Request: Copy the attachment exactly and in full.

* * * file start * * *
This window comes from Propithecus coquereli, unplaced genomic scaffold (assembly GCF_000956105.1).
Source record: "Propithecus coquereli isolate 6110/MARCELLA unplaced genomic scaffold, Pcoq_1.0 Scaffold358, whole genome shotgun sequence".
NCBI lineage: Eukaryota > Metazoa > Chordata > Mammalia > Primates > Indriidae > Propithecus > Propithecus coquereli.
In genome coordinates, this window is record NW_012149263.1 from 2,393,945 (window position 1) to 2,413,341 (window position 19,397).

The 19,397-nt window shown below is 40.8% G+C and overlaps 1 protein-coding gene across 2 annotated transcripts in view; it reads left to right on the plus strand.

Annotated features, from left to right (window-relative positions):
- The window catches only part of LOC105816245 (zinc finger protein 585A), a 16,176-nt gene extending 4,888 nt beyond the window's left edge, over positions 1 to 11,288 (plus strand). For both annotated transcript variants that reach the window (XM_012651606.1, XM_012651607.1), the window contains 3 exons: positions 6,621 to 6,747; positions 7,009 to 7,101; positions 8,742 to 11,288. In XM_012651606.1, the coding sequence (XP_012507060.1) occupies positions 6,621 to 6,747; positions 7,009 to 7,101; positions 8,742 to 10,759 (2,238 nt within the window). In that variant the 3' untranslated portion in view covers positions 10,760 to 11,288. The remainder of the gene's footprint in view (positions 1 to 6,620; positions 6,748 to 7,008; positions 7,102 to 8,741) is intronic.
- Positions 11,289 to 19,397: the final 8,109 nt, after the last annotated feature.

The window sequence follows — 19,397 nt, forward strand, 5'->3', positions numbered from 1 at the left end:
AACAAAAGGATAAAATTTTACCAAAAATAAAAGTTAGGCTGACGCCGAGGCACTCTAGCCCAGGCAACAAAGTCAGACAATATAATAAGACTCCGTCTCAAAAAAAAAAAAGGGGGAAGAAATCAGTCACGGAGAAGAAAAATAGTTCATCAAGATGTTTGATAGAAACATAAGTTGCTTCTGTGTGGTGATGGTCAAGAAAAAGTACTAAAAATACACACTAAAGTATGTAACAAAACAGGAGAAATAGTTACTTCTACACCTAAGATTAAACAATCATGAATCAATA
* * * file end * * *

This window comes from Propithecus coquereli, unplaced genomic scaffold (assembly GCF_000956105.1).
Source record: "Propithecus coquereli isolate 6110/MARCELLA unplaced genomic scaffold, Pcoq_1.0 Scaffold358, whole genome shotgun sequence".
NCBI lineage: Eukaryota > Metazoa > Chordata > Mammalia > Primates > Indriidae > Propithecus > Propithecus coquereli.
In genome coordinates, this window is record NW_012149263.1 from 2,393,945 (window position 1) to 2,413,341 (window position 19,397).

The 19,397-nt window shown below is 40.8% G+C and overlaps 1 protein-coding gene across 2 annotated transcripts in view; it reads left to right on the plus strand.

Annotated features, from left to right (window-relative positions):
- The window catches only part of LOC105816245 (zinc finger protein 585A), a 16,176-nt gene extending 4,888 nt beyond the window's left edge, over positions 1 to 11,288 (plus strand). For both annotated transcript variants that reach the window (XM_012651606.1, XM_012651607.1), the window contains 3 exons: positions 6,621 to 6,747; positions 7,009 to 7,101; positions 8,742 to 11,288. In XM_012651606.1, the coding sequence (XP_012507060.1) occupies positions 6,621 to 6,747; positions 7,009 to 7,101; positions 8,742 to 10,759 (2,238 nt within the window). In that variant the 3' untranslated portion in view covers positions 10,760 to 11,288. The remainder of the gene's footprint in view (positions 1 to 6,620; positions 6,748 to 7,008; positions 7,102 to 8,741) is intronic.
- Positions 11,289 to 19,397: the final 8,109 nt, after the last annotated feature.

The window sequence follows — 19,397 nt, forward strand, 5'->3', positions numbered from 1 at the left end:
AACAAAAGGATAAAATTTTACCAAAAATAAAAGTTAGGCTGACGCCGAGGCACTCTAGCCCAGGCAACAAAGTCAGACAATATAATAAGACTCCGTCTCAAAAAAAAAAAAGGGGGAAGAAATCAGTCACGGAGAAGAAAAATAGTTCATCAAGATGTTTGATAGAAACATAAGTTGCTTCTGTGTGGTGATGGTCAAGAAAAAGTACTAAAAATACACACTAAAGTATGTAACAAAACAGGAGAAATAGTTACTTCTACACCTAAGATTAAACAATCATGAATCAATA